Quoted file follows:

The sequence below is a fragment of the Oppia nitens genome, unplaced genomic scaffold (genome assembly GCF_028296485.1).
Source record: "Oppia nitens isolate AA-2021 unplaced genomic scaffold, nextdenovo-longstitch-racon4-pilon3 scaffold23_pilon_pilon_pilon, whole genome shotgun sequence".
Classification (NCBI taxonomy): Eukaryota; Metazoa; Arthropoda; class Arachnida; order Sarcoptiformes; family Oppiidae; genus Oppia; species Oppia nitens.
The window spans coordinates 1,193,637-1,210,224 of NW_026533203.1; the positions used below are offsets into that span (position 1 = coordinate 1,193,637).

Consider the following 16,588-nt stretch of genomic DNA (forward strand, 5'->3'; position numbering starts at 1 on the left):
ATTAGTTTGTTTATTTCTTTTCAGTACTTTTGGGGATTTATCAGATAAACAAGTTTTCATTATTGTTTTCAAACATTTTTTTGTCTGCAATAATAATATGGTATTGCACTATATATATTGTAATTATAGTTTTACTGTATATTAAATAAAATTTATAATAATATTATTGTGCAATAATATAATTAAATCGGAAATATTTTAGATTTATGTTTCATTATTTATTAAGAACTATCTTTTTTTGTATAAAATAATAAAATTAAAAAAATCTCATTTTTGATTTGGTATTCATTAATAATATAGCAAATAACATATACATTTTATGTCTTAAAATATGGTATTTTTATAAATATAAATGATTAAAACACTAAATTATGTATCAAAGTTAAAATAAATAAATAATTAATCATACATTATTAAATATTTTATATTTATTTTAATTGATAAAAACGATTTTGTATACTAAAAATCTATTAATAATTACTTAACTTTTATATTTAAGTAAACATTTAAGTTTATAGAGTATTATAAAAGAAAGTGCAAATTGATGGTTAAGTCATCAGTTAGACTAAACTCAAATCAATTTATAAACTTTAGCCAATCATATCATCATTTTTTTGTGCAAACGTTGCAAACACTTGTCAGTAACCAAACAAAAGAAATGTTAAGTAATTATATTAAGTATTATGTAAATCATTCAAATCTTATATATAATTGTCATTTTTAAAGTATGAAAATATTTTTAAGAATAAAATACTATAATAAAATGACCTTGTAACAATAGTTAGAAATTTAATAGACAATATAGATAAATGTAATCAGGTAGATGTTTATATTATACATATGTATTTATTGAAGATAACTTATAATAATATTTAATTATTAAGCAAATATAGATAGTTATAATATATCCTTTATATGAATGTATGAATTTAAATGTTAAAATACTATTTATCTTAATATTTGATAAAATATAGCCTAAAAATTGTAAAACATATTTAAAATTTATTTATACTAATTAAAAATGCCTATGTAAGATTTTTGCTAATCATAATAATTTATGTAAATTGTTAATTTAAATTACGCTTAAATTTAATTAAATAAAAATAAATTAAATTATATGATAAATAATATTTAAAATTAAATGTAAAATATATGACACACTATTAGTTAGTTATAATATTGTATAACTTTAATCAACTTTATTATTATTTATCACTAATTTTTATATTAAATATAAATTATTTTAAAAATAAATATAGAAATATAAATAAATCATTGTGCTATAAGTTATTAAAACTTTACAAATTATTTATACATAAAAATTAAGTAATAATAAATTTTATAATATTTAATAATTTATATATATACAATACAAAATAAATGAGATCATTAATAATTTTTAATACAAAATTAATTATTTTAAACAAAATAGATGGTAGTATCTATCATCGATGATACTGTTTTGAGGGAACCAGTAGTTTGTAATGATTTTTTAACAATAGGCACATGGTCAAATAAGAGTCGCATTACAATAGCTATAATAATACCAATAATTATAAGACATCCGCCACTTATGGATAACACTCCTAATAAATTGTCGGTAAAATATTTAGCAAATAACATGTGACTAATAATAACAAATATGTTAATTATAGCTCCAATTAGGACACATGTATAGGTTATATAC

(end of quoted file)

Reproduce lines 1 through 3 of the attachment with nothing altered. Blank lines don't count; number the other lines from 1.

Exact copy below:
The sequence below is a fragment of the Oppia nitens genome, unplaced genomic scaffold (genome assembly GCF_028296485.1).
Source record: "Oppia nitens isolate AA-2021 unplaced genomic scaffold, nextdenovo-longstitch-racon4-pilon3 scaffold23_pilon_pilon_pilon, whole genome shotgun sequence".
Classification (NCBI taxonomy): Eukaryota; Metazoa; Arthropoda; class Arachnida; order Sarcoptiformes; family Oppiidae; genus Oppia; species Oppia nitens.